has been largely practiced on the ground that prevention is 
better than cure, and that diseased appendages, especially 
pyosalpinx, are a perpetual menace to life. Now, the mor- 
tality from diseased appendages is very small, and that of 
the operation very high. 

"Perimetritis is probably the very commonest of all the seri- 
ous diseases of women. What happens to these cases? 
They do not die. A large majority of them get quite well. 
How long should you wait? The time has been reduced 
and reduced until there is none of it left Well, now I tell 
you plainly that this is to operate unnecessarily on a large 
number of women who would get quite well without the 
operation. Tait says (p. 419) — 'Whilst I cannot say that I 
am free from a suspicion that hydrosalpinx is occasionally 
fatal, I cannot be very well brought to believe that its risks 
are great, and I do not think that we could imagine chronic 
ovaritis, with adhesions, having a fatal result.' What would 
be an example of justifiable operation? Ans. When a pa- 
tient has been ill since marriage or since her confinement — 
some years— with constant pains, emaciation, and recurrent 
attacks of inflammation, and has undergone prolonged med- 
ical treatment during a couple of years. If we are to act 
on the principle 'that prevention is better than cure/ we 

Isaac Lafayette watkins. 887 

would simply say that all women should be mutilated, lest 
by chance they should at some time become affected by 
gonorrhoea or by puerperal diseases. 

"It is an omen of promise for the future," as some one 
has wisely said, "that to-day on every hand surgeons are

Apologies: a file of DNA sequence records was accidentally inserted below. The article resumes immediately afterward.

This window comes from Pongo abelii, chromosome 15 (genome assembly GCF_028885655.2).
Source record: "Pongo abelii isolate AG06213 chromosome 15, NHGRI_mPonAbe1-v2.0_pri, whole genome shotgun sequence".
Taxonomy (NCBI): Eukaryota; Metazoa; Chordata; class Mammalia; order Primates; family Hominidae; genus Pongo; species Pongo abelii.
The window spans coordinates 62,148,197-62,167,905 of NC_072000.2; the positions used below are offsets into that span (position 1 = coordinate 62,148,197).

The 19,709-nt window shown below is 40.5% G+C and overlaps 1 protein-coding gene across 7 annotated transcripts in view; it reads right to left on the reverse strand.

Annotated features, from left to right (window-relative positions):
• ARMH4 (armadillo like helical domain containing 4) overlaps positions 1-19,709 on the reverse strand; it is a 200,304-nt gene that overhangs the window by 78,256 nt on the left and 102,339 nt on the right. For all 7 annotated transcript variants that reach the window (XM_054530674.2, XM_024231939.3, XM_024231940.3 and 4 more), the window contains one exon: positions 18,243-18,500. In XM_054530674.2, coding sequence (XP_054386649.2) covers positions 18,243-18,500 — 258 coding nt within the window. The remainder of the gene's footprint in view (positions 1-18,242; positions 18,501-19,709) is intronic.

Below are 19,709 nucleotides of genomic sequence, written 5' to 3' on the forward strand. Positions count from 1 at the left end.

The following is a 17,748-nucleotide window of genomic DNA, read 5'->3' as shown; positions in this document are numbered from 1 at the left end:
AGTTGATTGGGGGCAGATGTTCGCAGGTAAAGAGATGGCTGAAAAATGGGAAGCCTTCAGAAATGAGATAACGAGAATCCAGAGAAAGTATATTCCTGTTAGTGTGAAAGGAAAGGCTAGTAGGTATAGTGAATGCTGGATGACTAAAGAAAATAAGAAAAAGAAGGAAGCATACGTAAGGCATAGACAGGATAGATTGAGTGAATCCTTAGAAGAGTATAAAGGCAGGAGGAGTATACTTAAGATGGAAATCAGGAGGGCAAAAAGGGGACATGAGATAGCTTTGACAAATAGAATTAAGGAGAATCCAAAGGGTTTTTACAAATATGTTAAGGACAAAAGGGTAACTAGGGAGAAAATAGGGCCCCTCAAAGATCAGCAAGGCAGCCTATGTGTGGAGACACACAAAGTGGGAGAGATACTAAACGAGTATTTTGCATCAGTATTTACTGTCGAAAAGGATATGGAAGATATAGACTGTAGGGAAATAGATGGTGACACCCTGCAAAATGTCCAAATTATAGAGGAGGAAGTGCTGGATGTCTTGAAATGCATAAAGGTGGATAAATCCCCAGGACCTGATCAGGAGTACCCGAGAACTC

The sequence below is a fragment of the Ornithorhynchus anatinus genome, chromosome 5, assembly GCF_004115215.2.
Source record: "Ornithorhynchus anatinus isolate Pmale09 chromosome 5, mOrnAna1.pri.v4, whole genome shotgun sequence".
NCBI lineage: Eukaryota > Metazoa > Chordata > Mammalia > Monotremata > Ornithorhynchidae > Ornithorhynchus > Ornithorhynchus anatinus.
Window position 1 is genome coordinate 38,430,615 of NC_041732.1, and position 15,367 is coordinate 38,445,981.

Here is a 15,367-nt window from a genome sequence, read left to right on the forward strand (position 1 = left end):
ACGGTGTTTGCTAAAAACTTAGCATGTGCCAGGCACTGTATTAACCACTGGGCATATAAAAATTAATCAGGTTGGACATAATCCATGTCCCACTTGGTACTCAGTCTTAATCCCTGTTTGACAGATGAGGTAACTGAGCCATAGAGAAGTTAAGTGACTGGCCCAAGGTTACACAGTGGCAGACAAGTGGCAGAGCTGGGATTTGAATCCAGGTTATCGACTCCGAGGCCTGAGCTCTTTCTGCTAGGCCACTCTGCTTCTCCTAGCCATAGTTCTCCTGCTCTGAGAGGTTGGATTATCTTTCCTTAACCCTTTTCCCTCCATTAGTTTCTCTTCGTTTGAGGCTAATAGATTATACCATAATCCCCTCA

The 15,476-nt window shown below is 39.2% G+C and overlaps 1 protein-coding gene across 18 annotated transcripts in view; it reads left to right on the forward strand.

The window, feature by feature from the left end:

bringing together their ripened experiences so that out of 
their aggregation more satisfactory conclusions may be 
reached as to the real benefits which the surgery of these 
days has to promise to those suffering from pelvic dis- 

Da Bussel MoWhobteb Cunkinghajl 

The doctor has given us a most excellent paper. There 
is no department of the medical profession in a more flour- 
ishing condition than that of gynaecology. No specialist 
deserves more credit He has a work distinctively his own. 
In no department of the profession do skilled work and 
favorable environment as to hospital, nurses, etc, etc., play 
a greater part in getting good results. Therefore, the gynic 
specialist has a field clearly his own. Still, the general 
practitioner has an important relation to the diseases of 
women. In the first place a specialist is not always avail- 
able ; when not the educated general practitioner should not 
hesitate to do the gravest operations to save life. No brave 
man would allow a woman to bleed to death from the rup- 
tured sac of an ectopic gestation ; or from a septic perito- 
nitis, or an ovarian tumor, or gradually bleed to death from 
fibroids without opening the abdomen and meeting the indi- 
cations as best he can. 

The one thing to which I desire to specially call attention 
is the use of the sharp currette, by the general practitioner, 
in the manner spoken of in the paper or as it is commonly 
called Polk's operation. The use of this instrument is con- 
demned altogether by some ; in the hands of the general 
practitioners by all specialists, particularly Thomas and